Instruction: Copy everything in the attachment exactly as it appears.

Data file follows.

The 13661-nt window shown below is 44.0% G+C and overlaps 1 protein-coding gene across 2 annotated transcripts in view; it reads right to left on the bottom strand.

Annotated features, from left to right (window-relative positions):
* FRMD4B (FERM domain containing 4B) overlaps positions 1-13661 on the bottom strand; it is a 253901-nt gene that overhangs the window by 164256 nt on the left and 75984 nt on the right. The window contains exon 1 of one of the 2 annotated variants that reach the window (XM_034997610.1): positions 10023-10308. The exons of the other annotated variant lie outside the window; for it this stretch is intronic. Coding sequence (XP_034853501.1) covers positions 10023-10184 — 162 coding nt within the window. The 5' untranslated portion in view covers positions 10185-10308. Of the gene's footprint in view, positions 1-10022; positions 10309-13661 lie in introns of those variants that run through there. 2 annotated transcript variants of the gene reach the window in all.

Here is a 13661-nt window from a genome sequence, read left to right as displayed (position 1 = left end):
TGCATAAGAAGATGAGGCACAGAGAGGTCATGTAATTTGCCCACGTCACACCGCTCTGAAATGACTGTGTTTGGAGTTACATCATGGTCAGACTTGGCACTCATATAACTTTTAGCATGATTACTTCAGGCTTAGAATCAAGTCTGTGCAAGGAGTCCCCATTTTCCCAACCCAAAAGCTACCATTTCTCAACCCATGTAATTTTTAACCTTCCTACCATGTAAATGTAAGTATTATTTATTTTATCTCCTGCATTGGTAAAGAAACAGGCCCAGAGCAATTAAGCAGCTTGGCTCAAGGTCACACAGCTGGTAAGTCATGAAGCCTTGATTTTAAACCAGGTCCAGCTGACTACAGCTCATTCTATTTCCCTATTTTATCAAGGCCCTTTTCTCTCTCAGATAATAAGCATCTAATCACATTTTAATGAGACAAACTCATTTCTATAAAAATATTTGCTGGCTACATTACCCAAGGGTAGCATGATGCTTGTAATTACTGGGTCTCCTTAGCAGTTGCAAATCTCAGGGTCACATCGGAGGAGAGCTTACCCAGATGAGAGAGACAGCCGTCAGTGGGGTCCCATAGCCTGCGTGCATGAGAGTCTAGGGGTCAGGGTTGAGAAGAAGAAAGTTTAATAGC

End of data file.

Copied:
The 13661-nt window shown below is 44.0% G+C and overlaps 1 protein-coding gene across 2 annotated transcripts in view; it reads right to left on the bottom strand.

Annotated features, from left to right (window-relative positions):
* FRMD4B (FERM domain containing 4B) overlaps positions 1-13661 on the bottom strand; it is a 253901-nt gene that overhangs the window by 164256 nt on the left and 75984 nt on the right. The window contains exon 1 of one of the 2 annotated variants that reach the window (XM_034997610.1): positions 10023-10308. The exons of the other annotated variant lie outside the window; for it this stretch is intronic. Coding sequence (XP_034853501.1) covers positions 10023-10184 — 162 coding nt within the window. The 5' untranslated portion in view covers positions 10185-10308. Of the gene's footprint in view, positions 1-10022; positions 10309-13661 lie in introns of those variants that run through there. 2 annotated transcript variants of the gene reach the window in all.

Here is a 13661-nt window from a genome sequence, read left to right as displayed (position 1 = left end):
TGCATAAGAAGATGAGGCACAGAGAGGTCATGTAATTTGCCCACGTCACACCGCTCTGAAATGACTGTGTTTGGAGTTACATCATGGTCAGACTTGGCACTCATATAACTTTTAGCATGATTACTTCAGGCTTAGAATCAAGTCTGTGCAAGGAGTCCCCATTTTCCCAACCCAAAAGCTACCATTTCTCAACCCATGTAATTTTTAACCTTCCTACCATGTAAATGTAAGTATTATTTATTTTATCTCCTGCATTGGTAAAGAAACAGGCCCAGAGCAATTAAGCAGCTTGGCTCAAGGTCACACAGCTGGTAAGTCATGAAGCCTTGATTTTAAACCAGGTCCAGCTGACTACAGCTCATTCTATTTCCCTATTTTATCAAGGCCCTTTTCTCTCTCAGATAATAAGCATCTAATCACATTTTAATGAGACAAACTCATTTCTATAAAAATATTTGCTGGCTACATTACCCAAGGGTAGCATGATGCTTGTAATTACTGGGTCTCCTTAGCAGTTGCAAATCTCAGGGTCACATCGGAGGAGAGCTTACCCAGATGAGAGAGACAGCCGTCAGTGGGGTCCCATAGCCTGCGTGCATGAGAGTCTAGGGGTCAGGGTTGAGAAGAAGAAAGTTTAATAGC